British consumer morale steadied in March but households remain downbeat about the outlook for the economy as the process of leaving the European Union gets underway, a survey showed on Friday, Reuters reports.
GfK’s monthly consumer sentiment index was unchanged at -6 in March, marginally better than the median forecast of -7 in a Reuters poll of economists.
The outlook for consumer spending is critical for Britain’s economy ahead of the divorce with the EU. Consumers kept up their spending in 2016 after June’s Brexit referendum shock but there have been signs that they are turning more wary.
“Consumers remain cagey about the state of their personal finances and the general economic picture for the UK, especially as wage growth fails to keep pace with the rising costs of living,” Joe Staton, head of market dynamics at GfK, said.
The survey’s gauges of economic expectations, personal finances and spending were largely unchanged from February, which may reassure policymakers that signs of a slowdown in consumer spending are not intensifying.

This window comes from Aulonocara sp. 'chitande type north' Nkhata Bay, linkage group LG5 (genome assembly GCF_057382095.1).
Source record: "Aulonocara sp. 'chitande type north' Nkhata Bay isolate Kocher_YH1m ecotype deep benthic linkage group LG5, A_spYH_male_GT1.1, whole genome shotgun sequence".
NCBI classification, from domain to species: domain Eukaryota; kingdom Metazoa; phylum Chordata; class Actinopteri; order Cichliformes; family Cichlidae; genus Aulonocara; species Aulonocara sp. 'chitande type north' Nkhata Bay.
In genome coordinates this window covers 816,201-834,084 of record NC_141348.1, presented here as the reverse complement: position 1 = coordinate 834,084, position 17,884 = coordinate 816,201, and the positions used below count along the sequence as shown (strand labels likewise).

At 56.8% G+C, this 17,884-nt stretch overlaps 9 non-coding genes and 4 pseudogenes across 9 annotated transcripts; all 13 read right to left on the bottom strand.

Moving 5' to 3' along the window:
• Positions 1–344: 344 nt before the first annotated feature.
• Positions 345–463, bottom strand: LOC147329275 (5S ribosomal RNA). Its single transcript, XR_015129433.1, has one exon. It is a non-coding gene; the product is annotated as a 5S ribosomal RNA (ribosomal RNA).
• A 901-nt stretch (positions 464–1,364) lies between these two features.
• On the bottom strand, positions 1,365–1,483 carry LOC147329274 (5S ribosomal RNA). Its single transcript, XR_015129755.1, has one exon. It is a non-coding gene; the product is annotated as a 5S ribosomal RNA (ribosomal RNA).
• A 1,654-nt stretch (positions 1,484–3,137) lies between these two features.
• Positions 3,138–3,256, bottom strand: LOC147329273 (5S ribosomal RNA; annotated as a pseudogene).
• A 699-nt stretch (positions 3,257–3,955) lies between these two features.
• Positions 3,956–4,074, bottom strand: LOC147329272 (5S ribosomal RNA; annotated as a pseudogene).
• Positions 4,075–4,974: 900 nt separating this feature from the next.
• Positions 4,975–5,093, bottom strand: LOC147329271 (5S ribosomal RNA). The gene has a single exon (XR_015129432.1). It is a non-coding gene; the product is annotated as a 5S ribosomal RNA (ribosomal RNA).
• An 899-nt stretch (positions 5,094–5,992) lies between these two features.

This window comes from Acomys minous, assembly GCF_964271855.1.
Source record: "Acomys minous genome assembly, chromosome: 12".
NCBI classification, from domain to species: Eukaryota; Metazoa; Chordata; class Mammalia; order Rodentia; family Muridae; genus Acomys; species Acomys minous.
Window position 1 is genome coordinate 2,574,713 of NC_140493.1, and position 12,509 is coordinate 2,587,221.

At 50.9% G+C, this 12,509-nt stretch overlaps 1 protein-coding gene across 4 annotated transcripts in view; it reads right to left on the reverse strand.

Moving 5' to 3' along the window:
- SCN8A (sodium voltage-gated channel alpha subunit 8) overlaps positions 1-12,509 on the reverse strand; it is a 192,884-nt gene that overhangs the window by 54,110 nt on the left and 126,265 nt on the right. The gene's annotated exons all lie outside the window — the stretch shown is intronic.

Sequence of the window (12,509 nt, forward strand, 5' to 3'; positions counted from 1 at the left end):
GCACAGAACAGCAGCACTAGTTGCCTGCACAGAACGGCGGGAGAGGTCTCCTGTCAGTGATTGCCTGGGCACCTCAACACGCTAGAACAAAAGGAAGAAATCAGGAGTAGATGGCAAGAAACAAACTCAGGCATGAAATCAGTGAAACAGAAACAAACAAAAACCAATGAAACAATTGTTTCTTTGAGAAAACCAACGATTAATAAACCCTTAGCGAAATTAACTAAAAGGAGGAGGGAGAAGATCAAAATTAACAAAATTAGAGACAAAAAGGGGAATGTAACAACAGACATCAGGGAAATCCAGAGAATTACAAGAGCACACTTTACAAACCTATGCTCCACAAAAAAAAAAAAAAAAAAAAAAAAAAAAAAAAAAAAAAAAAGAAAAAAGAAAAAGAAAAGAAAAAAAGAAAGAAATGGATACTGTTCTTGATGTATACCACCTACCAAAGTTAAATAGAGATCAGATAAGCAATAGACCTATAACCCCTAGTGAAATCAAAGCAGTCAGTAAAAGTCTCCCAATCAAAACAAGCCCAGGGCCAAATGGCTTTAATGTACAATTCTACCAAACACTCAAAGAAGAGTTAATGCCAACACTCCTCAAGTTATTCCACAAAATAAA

Official data last week showed annual pay growth, adjusted for consumer price inflation, fell to 0.7 percent in the three months to January, its lowest since October 2014.
Weak pay growth has helped to convince most Bank of England policymakers to keep borrowing costs at their record low, despite the pick-up in headline inflation.
But last week one BoE’s policymaker voted to raise record-low borrowing costs because of growing inflation pressures and the economy’s resilient response so far to Britain’s decision last June to leave the European Union.
Other policymakers said they could soon follow suit, depending on inflation and growth data.
BoE data on Wednesday showed consumer lending in the three months to February rose at the weakest rate since July 2015 as annualised growth slowed sharply.